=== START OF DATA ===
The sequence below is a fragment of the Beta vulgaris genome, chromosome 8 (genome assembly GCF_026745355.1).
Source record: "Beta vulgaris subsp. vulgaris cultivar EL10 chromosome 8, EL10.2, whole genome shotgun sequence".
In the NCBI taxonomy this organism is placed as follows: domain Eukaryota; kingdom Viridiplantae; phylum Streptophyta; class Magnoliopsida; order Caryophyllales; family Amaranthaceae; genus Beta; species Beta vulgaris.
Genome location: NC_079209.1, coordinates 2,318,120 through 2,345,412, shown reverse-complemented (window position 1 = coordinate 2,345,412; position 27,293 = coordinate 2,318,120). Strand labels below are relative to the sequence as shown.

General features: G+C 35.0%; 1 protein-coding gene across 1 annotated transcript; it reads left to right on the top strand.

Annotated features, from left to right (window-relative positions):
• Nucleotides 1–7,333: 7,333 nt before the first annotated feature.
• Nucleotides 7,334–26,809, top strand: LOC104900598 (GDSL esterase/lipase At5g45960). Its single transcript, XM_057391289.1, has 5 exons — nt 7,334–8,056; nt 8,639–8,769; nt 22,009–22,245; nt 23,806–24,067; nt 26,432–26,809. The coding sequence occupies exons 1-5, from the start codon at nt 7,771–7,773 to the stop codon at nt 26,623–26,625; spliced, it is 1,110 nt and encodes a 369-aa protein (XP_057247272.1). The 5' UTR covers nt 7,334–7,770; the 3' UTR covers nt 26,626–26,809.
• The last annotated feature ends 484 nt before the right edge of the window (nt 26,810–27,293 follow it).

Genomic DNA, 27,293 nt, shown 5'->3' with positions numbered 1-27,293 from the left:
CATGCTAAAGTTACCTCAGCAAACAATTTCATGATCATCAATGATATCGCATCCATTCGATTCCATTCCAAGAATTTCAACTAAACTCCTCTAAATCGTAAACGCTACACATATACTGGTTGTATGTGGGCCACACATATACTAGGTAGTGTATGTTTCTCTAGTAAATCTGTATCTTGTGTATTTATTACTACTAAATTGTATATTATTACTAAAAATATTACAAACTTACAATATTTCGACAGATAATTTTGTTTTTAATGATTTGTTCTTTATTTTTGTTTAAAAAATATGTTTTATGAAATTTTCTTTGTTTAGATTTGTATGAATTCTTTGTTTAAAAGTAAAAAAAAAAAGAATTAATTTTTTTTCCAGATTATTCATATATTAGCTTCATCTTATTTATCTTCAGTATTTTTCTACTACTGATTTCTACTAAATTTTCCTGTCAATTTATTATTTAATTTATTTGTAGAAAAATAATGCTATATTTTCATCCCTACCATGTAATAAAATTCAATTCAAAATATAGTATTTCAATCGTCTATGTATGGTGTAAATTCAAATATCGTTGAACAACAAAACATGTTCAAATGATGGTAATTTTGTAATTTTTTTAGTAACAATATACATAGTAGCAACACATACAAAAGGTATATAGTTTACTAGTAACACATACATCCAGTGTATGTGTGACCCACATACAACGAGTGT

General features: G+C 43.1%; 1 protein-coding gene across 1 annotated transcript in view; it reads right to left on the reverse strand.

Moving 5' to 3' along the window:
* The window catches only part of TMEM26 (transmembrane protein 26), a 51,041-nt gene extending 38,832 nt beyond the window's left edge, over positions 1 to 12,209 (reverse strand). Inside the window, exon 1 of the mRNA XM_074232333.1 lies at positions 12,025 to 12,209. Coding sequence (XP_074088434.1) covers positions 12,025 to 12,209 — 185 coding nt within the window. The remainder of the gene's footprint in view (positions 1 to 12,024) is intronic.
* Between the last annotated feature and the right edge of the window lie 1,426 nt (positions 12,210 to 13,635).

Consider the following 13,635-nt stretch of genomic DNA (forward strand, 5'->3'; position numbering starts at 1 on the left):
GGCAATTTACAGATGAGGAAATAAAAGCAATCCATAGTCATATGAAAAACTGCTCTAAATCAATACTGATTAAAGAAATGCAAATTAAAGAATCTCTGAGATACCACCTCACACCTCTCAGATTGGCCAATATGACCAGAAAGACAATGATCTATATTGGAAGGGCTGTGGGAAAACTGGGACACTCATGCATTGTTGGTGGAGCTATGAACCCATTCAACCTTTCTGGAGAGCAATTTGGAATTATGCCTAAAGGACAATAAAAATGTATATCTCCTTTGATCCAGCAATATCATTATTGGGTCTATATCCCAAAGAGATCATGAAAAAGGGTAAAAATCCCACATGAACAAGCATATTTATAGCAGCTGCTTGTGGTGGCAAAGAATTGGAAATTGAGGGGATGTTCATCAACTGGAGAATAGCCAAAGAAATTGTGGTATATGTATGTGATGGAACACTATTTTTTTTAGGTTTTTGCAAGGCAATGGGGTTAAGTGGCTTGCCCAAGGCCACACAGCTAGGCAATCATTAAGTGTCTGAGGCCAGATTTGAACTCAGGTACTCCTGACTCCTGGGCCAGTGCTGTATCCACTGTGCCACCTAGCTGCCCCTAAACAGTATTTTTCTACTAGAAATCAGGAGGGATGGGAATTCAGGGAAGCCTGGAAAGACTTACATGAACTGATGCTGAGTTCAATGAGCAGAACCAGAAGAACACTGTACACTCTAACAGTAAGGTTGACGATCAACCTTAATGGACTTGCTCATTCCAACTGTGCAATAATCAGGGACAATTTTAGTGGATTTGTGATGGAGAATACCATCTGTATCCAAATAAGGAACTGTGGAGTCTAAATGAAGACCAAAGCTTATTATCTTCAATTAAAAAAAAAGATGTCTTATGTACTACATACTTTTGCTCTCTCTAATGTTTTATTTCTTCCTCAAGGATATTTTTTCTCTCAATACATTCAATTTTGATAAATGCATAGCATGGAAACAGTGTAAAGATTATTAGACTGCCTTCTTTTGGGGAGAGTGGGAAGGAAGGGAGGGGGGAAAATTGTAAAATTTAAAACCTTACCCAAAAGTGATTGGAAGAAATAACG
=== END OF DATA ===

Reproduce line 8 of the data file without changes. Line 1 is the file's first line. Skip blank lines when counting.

• Nucleotides 7,334–26,809, top strand: LOC104900598 (GDSL esterase/lipase At5g45960). Its single transcript, XM_057391289.1, has 5 exons — nt 7,334–8,056; nt 8,639–8,769; nt 22,009–22,245; nt 23,806–24,067; nt 26,432–26,809. The coding sequence occupies exons 1-5, from the start codon at nt 7,771–7,773 to the stop codon at nt 26,623–26,625; spliced, it is 1,110 nt and encodes a 369-aa protein (XP_057247272.1). The 5' UTR covers nt 7,334–7,770; the 3' UTR covers nt 26,626–26,809.